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Topic: All natural bubble bath recipes?  (Read 2928 times)
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« on: August 10, 2009 05:46:10 PM »

So, I have been looking around for all natural bubble bath recipes, as I've heard that some of the chemicals and additives in commercial bubblebath are bad for people--or at least for women.  Unfortunately, all I've found, either online, OR in a book of "supposedly" all-natural soap and body-care recipes, are variations that call for liquid DISH SOAP.  Hey, wait a minute!  Since when is liquid Dawn all natural!!??  Does anyone have any alternative ideas?  Or is sitting in a tub full of soapy suds just not good for a woman's, uh, body and stuff?


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« Reply #1 on: August 10, 2009 06:02:29 PM »

For a really good bubble bath recipe, you are likely to need a surfactant, and while many of them are coconut or palm kernel oil based, ultimately, most of them have sensitivity issues if you use them in any large amount.

That said, I am definitely allergic to Sodium Laureth Sulfate, but have no problems with Sodium Lauryl Sulfoacetate, which is considered a more mild version that is often used in bubble bath bombs, shampoos, etc.  However, it still has a chemical sounding name, even if it is naturally derived (like most chemicals, ya gotta start somewhere!)

So, your option is to make a super bubbly surfactant based bubble bath or bubble bath powder (based on a bubble bath bomb recipe just not pressed together), or you can just make a bubbly liquid soap and see if it makes enough bubbles to satisfy you.  Liquid soap does tend to be trickier than regular bar soap to make in terms of the various methods out there, to sequester or not to sequester, but you can always start with the Failor liquid soap book if you're truly interested, with the advisory that you should always double check any recipe with a lye calculator, be it potassium or sodium hydroxide.  Also be aware that her recipes tend to be complicated and make ginormous batches.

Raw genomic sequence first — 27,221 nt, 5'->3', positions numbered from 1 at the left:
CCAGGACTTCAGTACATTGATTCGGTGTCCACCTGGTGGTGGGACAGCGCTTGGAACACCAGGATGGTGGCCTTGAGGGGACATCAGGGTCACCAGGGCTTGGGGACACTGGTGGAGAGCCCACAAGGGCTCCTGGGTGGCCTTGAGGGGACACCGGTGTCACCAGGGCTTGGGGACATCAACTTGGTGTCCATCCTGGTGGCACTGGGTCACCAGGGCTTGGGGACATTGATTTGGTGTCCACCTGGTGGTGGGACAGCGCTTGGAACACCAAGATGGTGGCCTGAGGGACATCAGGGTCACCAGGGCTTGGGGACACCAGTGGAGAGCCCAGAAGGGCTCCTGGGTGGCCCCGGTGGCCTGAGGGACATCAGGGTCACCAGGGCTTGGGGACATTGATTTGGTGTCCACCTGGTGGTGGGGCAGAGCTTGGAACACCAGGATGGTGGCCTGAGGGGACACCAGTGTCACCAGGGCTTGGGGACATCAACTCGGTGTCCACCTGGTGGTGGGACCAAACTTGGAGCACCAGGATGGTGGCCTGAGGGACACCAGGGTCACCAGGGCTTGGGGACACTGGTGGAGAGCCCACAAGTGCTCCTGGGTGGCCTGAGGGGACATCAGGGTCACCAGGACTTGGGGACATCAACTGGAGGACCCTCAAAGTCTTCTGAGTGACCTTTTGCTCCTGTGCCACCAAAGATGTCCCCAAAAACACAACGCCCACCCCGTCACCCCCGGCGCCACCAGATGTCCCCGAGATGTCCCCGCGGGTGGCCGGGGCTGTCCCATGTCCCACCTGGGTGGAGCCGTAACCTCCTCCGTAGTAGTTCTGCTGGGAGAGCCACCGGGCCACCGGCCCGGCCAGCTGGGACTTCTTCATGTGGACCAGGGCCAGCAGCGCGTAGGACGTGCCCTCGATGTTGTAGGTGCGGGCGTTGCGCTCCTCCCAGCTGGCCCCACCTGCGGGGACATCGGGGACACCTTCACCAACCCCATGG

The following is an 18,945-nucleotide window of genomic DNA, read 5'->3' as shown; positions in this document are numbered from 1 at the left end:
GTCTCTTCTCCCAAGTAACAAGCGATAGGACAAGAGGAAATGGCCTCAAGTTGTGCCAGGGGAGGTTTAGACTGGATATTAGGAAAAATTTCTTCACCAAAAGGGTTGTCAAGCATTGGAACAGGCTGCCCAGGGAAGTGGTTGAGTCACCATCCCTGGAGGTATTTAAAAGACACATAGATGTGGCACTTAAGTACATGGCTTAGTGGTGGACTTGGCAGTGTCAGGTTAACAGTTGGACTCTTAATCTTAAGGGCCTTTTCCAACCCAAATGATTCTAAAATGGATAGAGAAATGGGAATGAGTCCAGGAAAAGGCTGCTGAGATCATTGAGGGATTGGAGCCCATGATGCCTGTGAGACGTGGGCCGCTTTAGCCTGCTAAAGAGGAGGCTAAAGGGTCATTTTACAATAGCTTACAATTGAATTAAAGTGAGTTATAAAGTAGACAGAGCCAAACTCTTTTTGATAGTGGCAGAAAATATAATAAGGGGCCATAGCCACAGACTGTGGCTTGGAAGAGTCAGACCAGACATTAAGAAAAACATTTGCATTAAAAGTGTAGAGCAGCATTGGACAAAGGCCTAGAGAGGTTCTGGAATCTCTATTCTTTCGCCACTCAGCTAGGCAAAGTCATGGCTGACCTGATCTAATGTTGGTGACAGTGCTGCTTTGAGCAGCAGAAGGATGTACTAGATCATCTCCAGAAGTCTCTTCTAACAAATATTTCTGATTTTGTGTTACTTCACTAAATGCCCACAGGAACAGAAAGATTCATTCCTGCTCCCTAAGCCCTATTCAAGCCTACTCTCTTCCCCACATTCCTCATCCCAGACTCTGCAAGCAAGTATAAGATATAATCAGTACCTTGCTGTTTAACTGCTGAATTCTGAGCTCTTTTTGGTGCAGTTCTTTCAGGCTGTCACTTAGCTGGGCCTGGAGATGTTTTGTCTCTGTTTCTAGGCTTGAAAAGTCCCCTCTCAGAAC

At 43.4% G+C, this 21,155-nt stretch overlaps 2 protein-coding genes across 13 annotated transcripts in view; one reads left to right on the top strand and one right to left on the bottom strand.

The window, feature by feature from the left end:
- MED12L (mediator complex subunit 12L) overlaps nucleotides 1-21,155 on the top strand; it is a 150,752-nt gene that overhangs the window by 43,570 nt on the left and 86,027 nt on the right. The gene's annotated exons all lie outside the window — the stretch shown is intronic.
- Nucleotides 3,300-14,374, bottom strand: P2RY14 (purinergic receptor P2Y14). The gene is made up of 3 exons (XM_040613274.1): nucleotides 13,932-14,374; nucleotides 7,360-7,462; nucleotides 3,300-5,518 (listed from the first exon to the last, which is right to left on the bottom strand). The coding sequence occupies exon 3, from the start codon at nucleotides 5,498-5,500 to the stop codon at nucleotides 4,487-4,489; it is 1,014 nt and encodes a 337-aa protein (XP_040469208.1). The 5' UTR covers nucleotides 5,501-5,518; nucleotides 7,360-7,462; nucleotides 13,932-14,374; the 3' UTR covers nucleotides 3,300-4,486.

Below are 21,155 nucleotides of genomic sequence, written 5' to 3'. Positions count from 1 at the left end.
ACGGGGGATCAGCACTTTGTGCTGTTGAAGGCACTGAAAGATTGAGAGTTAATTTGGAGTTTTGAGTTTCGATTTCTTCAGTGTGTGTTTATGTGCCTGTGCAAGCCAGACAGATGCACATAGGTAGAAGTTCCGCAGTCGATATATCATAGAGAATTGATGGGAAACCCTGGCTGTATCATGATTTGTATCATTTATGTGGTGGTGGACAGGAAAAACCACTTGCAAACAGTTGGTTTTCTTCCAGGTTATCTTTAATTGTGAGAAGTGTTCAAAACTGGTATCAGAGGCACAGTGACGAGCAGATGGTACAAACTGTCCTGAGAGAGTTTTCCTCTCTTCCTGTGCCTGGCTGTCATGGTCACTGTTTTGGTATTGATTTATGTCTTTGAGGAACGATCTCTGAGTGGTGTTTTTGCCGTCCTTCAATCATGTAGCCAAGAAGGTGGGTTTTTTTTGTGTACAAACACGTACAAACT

Good luck!
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« Reply #2 on: August 11, 2009 04:56:05 PM »

Thanks for that info!  A simple explanation can be so helpful!  I haven't tried my hand at CP soaping yet (for various reasons, mostly relating to lack of a digital scale and no luck finding lye locally . . . ) so LIQUID soap-making is probably not something I'd be able to do immediately, as I've heard it's harder than solid bar CP soap making . . . maybe I could order some of that all natural goatsmilk liquid soap from BB and see if that's "bubbly" enough for me . . .

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« Reply #3 on: August 11, 2009 08:38:40 PM »

Without being TOO gripy, I'd like to point out a few mild corrections ...

First, SLS is NOT an allergen, it's an irritant. There IS a difference. That is why some folks cannot use SLS (I, for one), but can use some of the milder cousin chemicals (I, cannot).

Second, technically, plastic is a natural substance because it is based off of natural ingredients. Heck, everything on this planet begins with natural stuff! But having said that, SLS and its derivatives are detergents. They are artificial cleansers that happen to be REALLY good foam boosters. Like, really good. That is why they are in almost every bubbly substance we apply to our bodies (toothpaste, shampoo, bubble bath, soap, baby soap, etc.). Because darnit, we like bubbles!

Having said that, most "natural" bubble baths are fairly disappointing because of this. You can get a few bubbles here and there, but really natural bubble baths are more about the skin moisturizing properties and all that jazz than the bubbles.

Keep in mind even if you do play around with SLS, anything you make at home will be FAR more natural than Mister Bubble!! Smiley Bramble Berry (or is it Majestic Mountain Sage??) has an unscented bubble bath base to which you can add scents and oils, maybe try playing with that?

Does that help at all? Smiley

(and yes, liquid soap is a bit trickier than CP soap)

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